As the Supreme Court considers the merits of adopting or banning same-sex marriage, many politicians are voicing their support for changing the law.
But just as smart shoppers know to look beyond an advertisement to read the fine print, Americans should look beyond the surface issues to the surprising details no one is discussing.
We Reformed folks have…issues…with prosperity preachers. We see them up on stage, stalking back and forth, wiping their sweat-sheened foreheads with silk handkerchiefs, saying, “No weapon formed against me shall prosper-uh,” and we think, deadly. By the way, all good Southern Pentecostal preachers end their sentences with a forceful, “Uh!” We hear them say, “Your best days are right around the corner-uh,” and we think, Not necessarily true. Our blood gets to boiling when they say, “God has good things in store for you, and he wants you to name it and claim it today-uh!”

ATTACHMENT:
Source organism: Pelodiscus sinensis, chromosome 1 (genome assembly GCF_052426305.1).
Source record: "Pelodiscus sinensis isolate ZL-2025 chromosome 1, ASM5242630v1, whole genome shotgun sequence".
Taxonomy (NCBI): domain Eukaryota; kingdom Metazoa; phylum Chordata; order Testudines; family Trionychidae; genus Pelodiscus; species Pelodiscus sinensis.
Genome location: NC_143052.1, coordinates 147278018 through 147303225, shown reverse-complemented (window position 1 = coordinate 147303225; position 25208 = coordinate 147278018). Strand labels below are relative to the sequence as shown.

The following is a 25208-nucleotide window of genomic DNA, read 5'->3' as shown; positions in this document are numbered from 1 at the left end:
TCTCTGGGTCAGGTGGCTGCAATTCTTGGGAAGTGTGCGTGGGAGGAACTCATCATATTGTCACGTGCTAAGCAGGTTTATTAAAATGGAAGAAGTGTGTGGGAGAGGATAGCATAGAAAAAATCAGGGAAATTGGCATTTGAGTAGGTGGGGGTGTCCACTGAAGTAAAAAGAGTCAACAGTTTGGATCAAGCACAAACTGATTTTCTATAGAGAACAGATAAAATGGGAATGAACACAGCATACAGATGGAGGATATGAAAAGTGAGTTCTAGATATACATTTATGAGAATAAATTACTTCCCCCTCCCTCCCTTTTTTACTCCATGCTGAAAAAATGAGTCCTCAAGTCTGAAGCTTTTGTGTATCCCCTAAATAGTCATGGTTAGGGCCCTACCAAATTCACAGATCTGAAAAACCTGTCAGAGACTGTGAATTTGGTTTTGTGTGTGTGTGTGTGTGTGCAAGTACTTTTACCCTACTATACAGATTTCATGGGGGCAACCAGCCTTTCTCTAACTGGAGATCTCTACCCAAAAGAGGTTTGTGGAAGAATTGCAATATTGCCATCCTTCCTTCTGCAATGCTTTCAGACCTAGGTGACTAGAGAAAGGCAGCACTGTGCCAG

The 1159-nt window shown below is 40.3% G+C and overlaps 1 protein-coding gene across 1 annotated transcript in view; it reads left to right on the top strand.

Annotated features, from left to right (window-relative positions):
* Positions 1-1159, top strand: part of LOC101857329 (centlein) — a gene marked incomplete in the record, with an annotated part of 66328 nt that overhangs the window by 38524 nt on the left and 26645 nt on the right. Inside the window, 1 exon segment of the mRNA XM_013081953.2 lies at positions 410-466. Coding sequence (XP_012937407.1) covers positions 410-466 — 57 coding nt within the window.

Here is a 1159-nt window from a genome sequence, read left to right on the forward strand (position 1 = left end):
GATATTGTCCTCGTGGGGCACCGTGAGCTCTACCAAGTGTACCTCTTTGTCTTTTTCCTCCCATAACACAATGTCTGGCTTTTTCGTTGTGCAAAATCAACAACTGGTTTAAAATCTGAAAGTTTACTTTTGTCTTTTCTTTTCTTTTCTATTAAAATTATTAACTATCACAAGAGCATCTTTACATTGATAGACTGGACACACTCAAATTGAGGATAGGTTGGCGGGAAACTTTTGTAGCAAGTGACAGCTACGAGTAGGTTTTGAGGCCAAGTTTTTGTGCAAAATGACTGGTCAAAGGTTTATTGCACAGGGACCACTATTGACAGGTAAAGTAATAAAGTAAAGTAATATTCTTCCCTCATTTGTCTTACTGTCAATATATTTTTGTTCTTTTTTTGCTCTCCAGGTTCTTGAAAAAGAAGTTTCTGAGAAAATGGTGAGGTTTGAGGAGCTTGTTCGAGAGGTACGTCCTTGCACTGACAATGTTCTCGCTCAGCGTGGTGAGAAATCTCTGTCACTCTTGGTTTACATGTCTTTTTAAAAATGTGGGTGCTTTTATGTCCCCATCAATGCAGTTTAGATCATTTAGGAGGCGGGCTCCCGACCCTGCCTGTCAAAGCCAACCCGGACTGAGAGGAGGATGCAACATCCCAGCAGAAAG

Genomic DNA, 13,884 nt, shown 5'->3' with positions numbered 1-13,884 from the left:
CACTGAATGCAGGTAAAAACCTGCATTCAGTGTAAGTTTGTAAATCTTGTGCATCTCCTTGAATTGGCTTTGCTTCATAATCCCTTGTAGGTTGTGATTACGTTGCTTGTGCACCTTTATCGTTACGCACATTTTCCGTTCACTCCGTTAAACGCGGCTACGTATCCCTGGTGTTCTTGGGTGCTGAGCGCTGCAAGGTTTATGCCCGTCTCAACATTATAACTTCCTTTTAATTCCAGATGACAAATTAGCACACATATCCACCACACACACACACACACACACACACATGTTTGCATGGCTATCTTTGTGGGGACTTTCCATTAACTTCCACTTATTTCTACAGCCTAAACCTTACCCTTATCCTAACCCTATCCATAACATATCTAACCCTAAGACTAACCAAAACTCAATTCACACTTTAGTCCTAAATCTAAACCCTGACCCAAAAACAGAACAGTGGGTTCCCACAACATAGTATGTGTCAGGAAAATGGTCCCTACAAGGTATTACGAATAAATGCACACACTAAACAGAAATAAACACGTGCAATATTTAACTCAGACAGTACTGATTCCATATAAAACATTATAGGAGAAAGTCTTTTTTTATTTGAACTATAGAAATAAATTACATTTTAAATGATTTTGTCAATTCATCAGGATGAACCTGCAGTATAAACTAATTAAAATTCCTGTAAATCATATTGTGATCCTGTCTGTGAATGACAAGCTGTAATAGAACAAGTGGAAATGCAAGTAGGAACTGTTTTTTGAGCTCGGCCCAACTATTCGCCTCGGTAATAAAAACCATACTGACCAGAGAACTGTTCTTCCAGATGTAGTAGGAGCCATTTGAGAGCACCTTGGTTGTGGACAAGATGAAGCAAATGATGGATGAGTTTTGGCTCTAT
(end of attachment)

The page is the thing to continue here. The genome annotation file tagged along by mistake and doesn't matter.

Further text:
When we hear these things, we feel compelled to remind everyone that God allows us to suffer for his glory and our good. We feel it is our doctrinal, biblical, dad-gum duty to tell the world that God does NOT necessarily want them to be rich, healthy, and always sleeping on a Tempur-Pedic mattress. “Do you think Job was sleeping on a Tempur-Pedic?” we proclaim, thrusting our finger into the air.
BUT…in our zeal to remind everyone that God allows and ordains suffering, let’s not let the prosperity preachers steal God’s incredible promises from us.
“Men love not to be judged and censured.”
Richard Sibbes said that and I have yet to meet anyone who enjoys criticism. It could be criticism about your work, life, or your faith. It could be criticism from an unknown critic online or a loving family member. All of it is hard to swallow. We bristle when someone criticizes us because our hearts are still laced with the residue of sin.
As I survey biblical counseling literature, the ratio seems to be at least 17-1, negative-to-positive (and I’ve contributed to that imbalance.) If you asked most people what words comes to mind when they think of a biblical counselor, I don’t think “smile,” “laugh,” and “enthusiasm for life” would trip off the tongue (although there are some wonderfully cheery exceptions).
Isn’t it beyond time for biblical counseling to become a more positive movement?